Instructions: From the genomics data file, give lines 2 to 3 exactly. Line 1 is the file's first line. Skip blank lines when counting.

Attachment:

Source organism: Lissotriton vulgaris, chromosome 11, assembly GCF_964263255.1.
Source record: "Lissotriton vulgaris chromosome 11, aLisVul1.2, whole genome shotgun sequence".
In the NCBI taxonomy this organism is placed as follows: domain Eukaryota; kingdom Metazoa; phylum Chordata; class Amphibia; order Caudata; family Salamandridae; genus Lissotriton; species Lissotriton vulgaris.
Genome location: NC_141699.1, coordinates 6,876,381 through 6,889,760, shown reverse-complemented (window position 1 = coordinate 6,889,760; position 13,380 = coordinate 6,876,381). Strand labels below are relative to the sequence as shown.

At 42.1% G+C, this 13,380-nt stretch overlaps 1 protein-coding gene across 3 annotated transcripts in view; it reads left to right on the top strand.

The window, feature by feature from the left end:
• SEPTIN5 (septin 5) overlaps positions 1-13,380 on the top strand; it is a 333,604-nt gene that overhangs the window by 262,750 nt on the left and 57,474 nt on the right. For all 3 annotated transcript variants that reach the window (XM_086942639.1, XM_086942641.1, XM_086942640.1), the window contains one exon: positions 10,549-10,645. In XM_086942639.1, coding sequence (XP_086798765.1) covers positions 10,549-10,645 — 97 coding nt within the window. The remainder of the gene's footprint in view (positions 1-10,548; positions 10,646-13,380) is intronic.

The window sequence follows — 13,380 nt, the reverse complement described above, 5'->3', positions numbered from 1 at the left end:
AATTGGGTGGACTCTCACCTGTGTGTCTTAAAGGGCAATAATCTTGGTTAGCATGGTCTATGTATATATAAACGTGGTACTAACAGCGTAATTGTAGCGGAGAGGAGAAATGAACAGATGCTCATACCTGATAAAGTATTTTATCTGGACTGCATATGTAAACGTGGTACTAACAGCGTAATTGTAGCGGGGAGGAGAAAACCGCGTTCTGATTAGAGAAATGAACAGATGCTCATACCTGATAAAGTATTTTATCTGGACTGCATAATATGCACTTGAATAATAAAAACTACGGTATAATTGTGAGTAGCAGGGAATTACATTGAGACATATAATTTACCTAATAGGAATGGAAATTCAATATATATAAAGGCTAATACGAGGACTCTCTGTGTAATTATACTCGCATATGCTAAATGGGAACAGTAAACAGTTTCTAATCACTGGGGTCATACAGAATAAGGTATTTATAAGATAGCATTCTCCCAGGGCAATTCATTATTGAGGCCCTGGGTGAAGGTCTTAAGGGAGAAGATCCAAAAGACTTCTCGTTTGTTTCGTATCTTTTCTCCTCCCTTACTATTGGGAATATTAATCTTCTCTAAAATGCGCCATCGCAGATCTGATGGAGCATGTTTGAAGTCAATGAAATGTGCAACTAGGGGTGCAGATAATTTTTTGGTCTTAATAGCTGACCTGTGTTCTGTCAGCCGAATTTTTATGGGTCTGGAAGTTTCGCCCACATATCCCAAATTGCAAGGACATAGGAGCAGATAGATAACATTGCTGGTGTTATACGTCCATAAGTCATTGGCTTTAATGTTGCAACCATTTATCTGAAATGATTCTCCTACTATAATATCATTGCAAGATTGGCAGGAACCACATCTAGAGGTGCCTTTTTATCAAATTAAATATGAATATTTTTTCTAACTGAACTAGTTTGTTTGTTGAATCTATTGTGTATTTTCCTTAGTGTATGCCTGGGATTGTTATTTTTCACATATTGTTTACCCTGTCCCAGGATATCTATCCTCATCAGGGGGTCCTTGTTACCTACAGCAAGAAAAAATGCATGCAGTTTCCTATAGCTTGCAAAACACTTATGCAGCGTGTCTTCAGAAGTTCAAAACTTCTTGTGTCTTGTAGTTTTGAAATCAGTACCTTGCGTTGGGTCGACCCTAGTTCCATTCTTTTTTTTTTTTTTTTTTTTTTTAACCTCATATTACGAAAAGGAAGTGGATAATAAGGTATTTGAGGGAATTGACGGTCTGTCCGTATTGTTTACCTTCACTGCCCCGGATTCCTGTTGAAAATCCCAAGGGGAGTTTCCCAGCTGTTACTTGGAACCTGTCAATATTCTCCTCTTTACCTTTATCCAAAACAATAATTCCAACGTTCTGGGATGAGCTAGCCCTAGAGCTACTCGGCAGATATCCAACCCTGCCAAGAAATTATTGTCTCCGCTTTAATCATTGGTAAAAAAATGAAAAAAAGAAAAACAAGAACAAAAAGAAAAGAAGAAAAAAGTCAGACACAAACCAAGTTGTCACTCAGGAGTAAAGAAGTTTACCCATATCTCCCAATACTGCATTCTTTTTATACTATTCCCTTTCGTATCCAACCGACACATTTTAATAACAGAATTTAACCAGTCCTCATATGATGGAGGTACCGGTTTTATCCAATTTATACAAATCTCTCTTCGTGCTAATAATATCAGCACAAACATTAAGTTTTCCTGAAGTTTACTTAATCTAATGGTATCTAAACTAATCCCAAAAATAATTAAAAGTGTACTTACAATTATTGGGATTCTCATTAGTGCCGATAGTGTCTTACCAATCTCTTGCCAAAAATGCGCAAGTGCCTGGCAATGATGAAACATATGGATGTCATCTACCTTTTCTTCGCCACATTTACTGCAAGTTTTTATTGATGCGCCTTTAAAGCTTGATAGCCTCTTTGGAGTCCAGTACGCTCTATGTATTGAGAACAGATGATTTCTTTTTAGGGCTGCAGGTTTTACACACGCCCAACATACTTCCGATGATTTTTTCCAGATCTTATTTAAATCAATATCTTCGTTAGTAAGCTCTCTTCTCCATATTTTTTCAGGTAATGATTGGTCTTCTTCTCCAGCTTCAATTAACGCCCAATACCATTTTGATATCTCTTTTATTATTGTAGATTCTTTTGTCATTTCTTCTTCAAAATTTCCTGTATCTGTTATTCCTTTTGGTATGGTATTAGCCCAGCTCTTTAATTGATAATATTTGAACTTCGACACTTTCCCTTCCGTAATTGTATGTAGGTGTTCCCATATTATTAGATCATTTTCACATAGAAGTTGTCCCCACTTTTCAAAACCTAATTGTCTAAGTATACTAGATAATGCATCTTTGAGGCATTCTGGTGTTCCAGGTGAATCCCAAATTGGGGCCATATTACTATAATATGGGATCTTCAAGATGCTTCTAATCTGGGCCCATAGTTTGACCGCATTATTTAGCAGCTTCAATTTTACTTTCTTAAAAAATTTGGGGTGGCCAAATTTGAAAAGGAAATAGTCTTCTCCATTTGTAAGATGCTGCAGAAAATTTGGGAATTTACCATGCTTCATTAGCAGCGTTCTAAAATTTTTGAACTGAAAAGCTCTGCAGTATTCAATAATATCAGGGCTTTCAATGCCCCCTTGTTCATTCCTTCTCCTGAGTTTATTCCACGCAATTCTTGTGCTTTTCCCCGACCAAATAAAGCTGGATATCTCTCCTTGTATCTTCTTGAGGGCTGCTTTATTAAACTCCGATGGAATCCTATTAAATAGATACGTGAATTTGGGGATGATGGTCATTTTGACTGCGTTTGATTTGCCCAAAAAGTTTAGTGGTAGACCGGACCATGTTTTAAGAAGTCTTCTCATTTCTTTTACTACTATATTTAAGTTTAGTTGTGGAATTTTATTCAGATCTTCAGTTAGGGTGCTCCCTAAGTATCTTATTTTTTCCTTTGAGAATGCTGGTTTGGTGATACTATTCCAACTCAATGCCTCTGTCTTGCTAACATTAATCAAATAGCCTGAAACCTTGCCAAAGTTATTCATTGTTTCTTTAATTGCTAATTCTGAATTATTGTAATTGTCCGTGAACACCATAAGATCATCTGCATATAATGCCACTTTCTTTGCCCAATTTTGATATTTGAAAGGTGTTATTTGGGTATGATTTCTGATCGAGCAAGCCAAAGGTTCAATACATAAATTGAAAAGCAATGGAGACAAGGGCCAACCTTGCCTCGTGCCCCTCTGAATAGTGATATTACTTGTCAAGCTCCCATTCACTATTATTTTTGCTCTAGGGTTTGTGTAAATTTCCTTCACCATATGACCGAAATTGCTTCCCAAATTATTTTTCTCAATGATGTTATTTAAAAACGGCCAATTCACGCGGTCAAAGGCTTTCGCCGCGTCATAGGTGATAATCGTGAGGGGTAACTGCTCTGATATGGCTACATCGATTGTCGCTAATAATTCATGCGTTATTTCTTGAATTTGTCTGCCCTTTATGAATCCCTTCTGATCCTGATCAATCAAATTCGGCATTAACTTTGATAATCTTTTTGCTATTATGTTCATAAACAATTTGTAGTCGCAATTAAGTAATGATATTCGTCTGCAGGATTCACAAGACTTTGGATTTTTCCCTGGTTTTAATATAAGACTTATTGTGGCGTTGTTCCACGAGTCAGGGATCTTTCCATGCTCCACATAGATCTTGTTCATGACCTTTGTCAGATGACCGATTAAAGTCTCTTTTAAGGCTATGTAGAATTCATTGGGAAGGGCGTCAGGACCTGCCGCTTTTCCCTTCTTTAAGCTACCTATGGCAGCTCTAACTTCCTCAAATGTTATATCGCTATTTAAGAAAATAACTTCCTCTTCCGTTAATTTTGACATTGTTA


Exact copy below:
Source record: "Lissotriton vulgaris chromosome 11, aLisVul1.2, whole genome shotgun sequence".
In the NCBI taxonomy this organism is placed as follows: domain Eukaryota; kingdom Metazoa; phylum Chordata; class Amphibia; order Caudata; family Salamandridae; genus Lissotriton; species Lissotriton vulgaris.